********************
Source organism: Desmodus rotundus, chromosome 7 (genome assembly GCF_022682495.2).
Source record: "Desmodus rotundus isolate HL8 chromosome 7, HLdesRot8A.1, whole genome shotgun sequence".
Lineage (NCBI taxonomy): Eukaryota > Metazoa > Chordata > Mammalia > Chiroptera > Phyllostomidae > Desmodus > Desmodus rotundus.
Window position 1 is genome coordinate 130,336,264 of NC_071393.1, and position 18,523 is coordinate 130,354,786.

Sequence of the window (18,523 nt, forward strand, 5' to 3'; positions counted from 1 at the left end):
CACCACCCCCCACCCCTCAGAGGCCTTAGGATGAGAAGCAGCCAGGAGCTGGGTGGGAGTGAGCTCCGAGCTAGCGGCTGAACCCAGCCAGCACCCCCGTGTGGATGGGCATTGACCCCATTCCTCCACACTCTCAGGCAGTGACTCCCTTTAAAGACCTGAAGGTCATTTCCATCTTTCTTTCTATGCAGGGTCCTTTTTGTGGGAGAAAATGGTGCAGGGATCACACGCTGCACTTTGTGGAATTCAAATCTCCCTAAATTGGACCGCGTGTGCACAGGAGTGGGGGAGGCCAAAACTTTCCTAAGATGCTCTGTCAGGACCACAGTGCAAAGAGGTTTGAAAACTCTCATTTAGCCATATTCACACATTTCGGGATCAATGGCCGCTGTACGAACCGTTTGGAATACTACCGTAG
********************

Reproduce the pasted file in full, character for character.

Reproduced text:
Source organism: Desmodus rotundus, chromosome 7 (genome assembly GCF_022682495.2).
Source record: "Desmodus rotundus isolate HL8 chromosome 7, HLdesRot8A.1, whole genome shotgun sequence".
Lineage (NCBI taxonomy): Eukaryota > Metazoa > Chordata > Mammalia > Chiroptera > Phyllostomidae > Desmodus > Desmodus rotundus.
Window position 1 is genome coordinate 130,336,264 of NC_071393.1, and position 18,523 is coordinate 130,354,786.

Sequence of the window (18,523 nt, forward strand, 5' to 3'; positions counted from 1 at the left end):
CACCACCCCCCACCCCTCAGAGGCCTTAGGATGAGAAGCAGCCAGGAGCTGGGTGGGAGTGAGCTCCGAGCTAGCGGCTGAACCCAGCCAGCACCCCCGTGTGGATGGGCATTGACCCCATTCCTCCACACTCTCAGGCAGTGACTCCCTTTAAAGACCTGAAGGTCATTTCCATCTTTCTTTCTATGCAGGGTCCTTTTTGTGGGAGAAAATGGTGCAGGGATCACACGCTGCACTTTGTGGAATTCAAATCTCCCTAAATTGGACCGCGTGTGCACAGGAGTGGGGGAGGCCAAAACTTTCCTAAGATGCTCTGTCAGGACCACAGTGCAAAGAGGTTTGAAAACTCTCATTTAGCCATATTCACACATTTCGGGATCAATGGCCGCTGTACGAACCGTTTGGAATACTACCGTAG